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Crit Care Med. 2002 Jun;30(6 Suppl):S351-5.

Pathophysiology of the upper gastrointestinal tract in the critically ill patient: rationale for the therapeutic benefits of acid suppression.

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Division of Gastroenterology, Oregon Health Sciences University, Portland, OR, USA.


Gastric mucosal damage occurs in critically ill patients in intensive care units and develops in the setting of severe physiologic stress. Within 24 hrs of admission to the intensive care unit, 75% to 100% of critically ill patients demonstrate evidence of stress-related mucosal disease. Stress ulcers present a risk of clinically important bleeding, which is associated with alterations in physiology, such as hypotension or tachycardia, or results in anemia or the need for transfusion. Clinically important bleeding occurs in approximately 1% to 4% of critically ill patients. The pathophysiology of stress-related mucosal disease is complex. Major factors responsible for stress ulcer are decreased blood flow, mucosal ischemia, and hypoperfusion and reperfusion injury. Acid-suppressive regimens that elevate the intragastric pH and maintain the pH over time have the potential to prevent stress-related mucosal disease. Intragastric pH studies have demonstrated that, whereas a pH of >4 may be adequate to prevent stress ulceration, a pH of >6 may be necessary to maintain clotting in patients at risk of rebleeding from peptic ulcer. Studies comparing the ability of intravenous administrations of histamine-2-receptor antagonists and proton pump inhibitors to raise and maintain intragastric pH suggest that, although both can raise the pH to >4, proton pump inhibitors are much more likely to maintain this pH. Unlike histamine-2-receptor antagonists, proton pump inhibitors can elevate and maintain the intragastric pH at >6. This is relevant for patients in the intensive care unit at risk for rebleeding from peptic ulcers after hemostasis.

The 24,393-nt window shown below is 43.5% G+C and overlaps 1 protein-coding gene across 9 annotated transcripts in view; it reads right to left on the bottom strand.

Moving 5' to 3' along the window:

[Indexed for MEDLINE]

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